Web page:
Over the last week, local press coverage had underlined the dramatic aftermath of 13 days of continuous aerial attacks by a Saudi-led coalition, which, in addition to hundreds of casualties, have caused a fuel shortage, long power outages, the suspension of educational institutions, and mass evacuations of foreigners. The aerial attacks were reported to have left 857 civilians dead in different parts of Yemen, including 160 children under the age of 15. Also, at least 100,000 people have been internally displaced.
On the outskirts of the capital, Sanʻa, at least 11 people from a single family were killed by an airstrike. In the same area, six people were killed and eight others were wounded. Two more people were killed and three others were wounded in Sanhan village, not far from the capital. In the western port city of al-Hudaydah, an airstrike hit a dairy factory killing more than 33 workers. Also in al-Hudaydah, five trucks loaded with wheat were shelled while on their way to Taʻiz province. In the southern province of Lahj, a cement factory was bombed, where dozens were killed and wounded. In Saʻdah province, at least nine people from a single family, including four children, were killed by an airstrike.
As the Saudi aerial attacks were launched on March 26, a fuel crisis began, leaving Sanʻa residents with only a few hours of daily electricity supply from diesel-run stations, while schools and universities in the capital have been put on hold for another week.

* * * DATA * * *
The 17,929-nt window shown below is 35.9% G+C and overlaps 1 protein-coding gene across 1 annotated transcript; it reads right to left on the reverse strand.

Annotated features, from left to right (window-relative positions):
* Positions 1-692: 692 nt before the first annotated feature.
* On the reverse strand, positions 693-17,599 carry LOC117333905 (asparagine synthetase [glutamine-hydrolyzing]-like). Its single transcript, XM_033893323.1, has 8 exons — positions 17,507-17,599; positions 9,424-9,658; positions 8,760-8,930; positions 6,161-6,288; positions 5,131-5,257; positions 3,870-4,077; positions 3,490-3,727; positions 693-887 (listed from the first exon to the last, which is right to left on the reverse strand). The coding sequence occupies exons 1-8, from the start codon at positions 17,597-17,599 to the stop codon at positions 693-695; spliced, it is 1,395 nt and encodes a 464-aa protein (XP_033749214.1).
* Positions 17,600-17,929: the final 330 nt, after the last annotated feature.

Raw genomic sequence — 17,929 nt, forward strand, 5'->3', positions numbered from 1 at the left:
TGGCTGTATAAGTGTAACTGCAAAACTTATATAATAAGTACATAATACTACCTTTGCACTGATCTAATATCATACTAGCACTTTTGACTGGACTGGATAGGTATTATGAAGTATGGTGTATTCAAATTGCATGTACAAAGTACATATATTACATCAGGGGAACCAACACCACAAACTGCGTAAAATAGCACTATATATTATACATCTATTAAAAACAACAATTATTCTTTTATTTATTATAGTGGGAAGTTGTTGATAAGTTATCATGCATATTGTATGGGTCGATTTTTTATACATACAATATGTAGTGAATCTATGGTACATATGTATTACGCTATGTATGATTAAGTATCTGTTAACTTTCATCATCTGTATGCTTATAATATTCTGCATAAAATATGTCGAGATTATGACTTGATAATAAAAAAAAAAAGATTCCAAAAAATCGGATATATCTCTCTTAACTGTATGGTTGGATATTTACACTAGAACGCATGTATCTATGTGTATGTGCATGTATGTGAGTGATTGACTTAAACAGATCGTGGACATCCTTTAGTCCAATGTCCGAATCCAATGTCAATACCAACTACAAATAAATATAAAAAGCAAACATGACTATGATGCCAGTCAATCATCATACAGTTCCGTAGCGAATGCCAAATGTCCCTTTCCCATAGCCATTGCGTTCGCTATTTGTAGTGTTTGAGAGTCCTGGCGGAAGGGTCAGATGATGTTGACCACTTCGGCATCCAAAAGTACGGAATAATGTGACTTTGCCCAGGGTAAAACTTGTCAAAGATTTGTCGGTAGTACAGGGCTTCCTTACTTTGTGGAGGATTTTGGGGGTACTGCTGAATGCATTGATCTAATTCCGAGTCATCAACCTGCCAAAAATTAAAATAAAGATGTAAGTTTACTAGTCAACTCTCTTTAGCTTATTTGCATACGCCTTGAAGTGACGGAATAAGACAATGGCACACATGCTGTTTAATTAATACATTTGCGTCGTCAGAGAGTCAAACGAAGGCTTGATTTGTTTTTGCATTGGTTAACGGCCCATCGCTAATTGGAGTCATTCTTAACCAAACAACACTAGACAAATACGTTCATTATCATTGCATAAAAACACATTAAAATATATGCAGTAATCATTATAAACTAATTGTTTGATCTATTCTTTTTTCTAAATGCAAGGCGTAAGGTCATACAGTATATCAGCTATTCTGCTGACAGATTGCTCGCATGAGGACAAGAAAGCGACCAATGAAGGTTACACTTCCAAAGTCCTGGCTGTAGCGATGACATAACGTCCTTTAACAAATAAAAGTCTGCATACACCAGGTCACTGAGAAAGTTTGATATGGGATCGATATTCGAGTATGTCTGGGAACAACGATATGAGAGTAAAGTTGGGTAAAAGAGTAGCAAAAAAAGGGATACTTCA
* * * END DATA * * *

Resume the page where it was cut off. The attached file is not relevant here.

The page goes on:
Moreover, as the Saudi-led campaign—which is ostensibly intended to halt the advance of pro-Houthi and pro-Saleh forces—entered its second week, the Houthis entered the southern port city of Aden with tanks and armored vehicles. The city saw fierce clashes over the past two weeks, in which more than 500 people have died. The situation in Aden continues to deteriorate, while Arab and western countries continue to evacuate their nationals from the city’s seaport.
Meanwhile, the Islah Party announced its support for the Saud-led Operation Decisive Storm. Since then, Ansar Allah’s forces have stormed the party’s headquarters as well as the homes of leaders and members, abducting more than 300 in at least six Yemeni provinces.